where n = 1.507 is the measured refractive index of the glass, p is the photoelastic coefficient assumed to be 0.3 based on D. A. Pinnow "Guidelines for Selection of Acousto-optic Materials." IEEE J. Quantum Electronics QE-6, 223 (1970). Outside this region, the strain is tensile and falls off of 1/r, and so is Δns.
The refractive index profile can be understood by invoking the concept of fictive temperature, τ. In the central portion of the laser heated region, the temperature rise exceeds τo, the existing fictive temperature of the glass. The rate of cooling and consequently the fictive temperature is expected to be dependent on the radial coordinate. Since the center of the heated region cools at a lower rate than the outer region, it will acquire the lowest τ value, highest density and therefore the highest refractive index. Based on this deduction, the crossectional profile on the index of refraction of the laser heating induced waveguide should take a W shape. The central hump corresponds to the region of higher density and is due to τ change, and the wings are due to the strain induced effect. FIG. 5 thus shows one half of the W shaped profile mentioned above.
FIG. 4 is a crossectional representation of the view from an interference microscope of the laser heated area. The dashed curved line D indicates the approximate area of discontinuity D in the waveguide corresponding to discontinuity point D of FIG. 5.
Experimental measurements of the refractive index profile were obtained using a Jamin-Lebedeff interference microscope. A glass slab containing a crossection of the laser heating induced waveguide was cut and polished optically flat and parallel on both sides. A typical interference pattern of the waveguide crossection is shown in FIG. 4. The semicylindrical symmetry of the profile is evident here. Careful examination of this interference pattern as the analyzer angle on the microscope is varied reveals that there is a refractive index minimum at a distance of 80 μm from center. The final analyzed profile for Δn is FIG. 5. The magnitude of the refractive index change in the strained region is about 3 × 10-3, in agreement with Eq. (2). The central region has a localized refractive index increase of Δn˜10-3. Based on these results, we can estimate the numerical aperture N.A. of the waveguide. Using the analysis for a parabolic optical fiber described by D. Gloge and E. A. J. Marcatili, "Multimode Theory of Graded-Core Fibers," Bell Systems Tech. Journ. 52, 1563 (1973 ), N.A. = 2nΔn, and for n = 1.5, n ≃ 10-3, N.A. ≃ 0.05.
The waveguide acceptance angles were measured using a 45° glass prism coupler with a refractive index of 1.8. The result of the relative beam intensity within the waveguide as the incident angle to the prism θp increases is shown in FIG. 6 for both the TE and TM modes. For the specific coupling prism used, the waveguide effective refractive index neff is related to θp by dneff /dθp - 0.5. Since the acceptance angle Δθp is about 8 minutes neff ≃ 1.2 × 10-3, and N.A. ≃ 0.06. These results are in agreement with the estimated values based on the refractive index profile measurements.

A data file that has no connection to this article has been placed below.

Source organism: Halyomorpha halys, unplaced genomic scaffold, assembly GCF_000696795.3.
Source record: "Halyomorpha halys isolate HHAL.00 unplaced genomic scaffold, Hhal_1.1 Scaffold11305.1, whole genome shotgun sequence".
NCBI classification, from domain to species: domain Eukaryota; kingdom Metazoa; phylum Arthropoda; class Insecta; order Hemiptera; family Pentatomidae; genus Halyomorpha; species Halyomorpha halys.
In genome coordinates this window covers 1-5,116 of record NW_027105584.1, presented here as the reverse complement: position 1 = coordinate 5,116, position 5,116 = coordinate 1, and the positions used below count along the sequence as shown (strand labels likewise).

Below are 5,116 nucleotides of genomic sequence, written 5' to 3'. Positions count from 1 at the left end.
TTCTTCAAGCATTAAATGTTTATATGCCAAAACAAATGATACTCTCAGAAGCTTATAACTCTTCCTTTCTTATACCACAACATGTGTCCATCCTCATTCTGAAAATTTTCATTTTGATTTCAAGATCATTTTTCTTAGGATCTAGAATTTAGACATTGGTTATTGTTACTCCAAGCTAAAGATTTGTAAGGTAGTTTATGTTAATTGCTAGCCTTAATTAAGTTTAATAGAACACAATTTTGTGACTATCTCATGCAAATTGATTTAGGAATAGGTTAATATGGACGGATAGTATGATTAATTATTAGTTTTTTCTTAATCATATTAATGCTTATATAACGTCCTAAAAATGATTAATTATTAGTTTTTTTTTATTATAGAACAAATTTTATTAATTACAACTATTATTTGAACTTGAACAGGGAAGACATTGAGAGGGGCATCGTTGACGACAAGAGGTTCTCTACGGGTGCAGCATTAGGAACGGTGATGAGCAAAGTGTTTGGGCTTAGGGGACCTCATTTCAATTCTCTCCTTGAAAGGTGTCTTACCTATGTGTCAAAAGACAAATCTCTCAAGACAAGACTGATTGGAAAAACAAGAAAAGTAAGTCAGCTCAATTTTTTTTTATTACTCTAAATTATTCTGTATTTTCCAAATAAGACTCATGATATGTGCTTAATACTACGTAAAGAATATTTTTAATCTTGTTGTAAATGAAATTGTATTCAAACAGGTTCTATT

The attenuation for both the TM and TE modes were measured using a sliding output prism coupler. The measured relative beam output intensity as a function of the waveguide length, as well as the least square fit of data to an exponential curves were plotted in FIG. 7. The optical losses were found to be 1.66db/cm and 3.1db/cm for the TM and TE modes respectively.
An advantage of the present fabrication technique is that a wide variety of waveguide patterns can easily be formed. FIG. 2 shows a straight line waveguide channel. FIG. 3, on the other hand, shows a curved waveguide 20 surrounded on three sides by substrate 22.
The fabrication technique of the present invention has many advantages. First, the technique is very simple. Second, the technique produces smooth, easily controlled waveguide profiles. Third, a wide variety of waveguide patterns can be formed by merely controlling the path followed by the energy beam. Fourth, the technique is applicable to a wide variety of optical waveguide materials, including electro-optic, magneto-optic, and acousto-optic materials.
In conclusion, this invention has been described with reference to a series of preferred embodiments. Workers skilled in the art, however, will recognize that changes may be made in form and detail without departing from the spirit and scope of the invention.
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|International Classification||C03B27/012, C03B32/00, G02B6/13|
|Cooperative Classification||C03B27/012, C03B32/00, G02B6/13|
|European Classification||C03B32/00, C03B27/012, G02B6/13|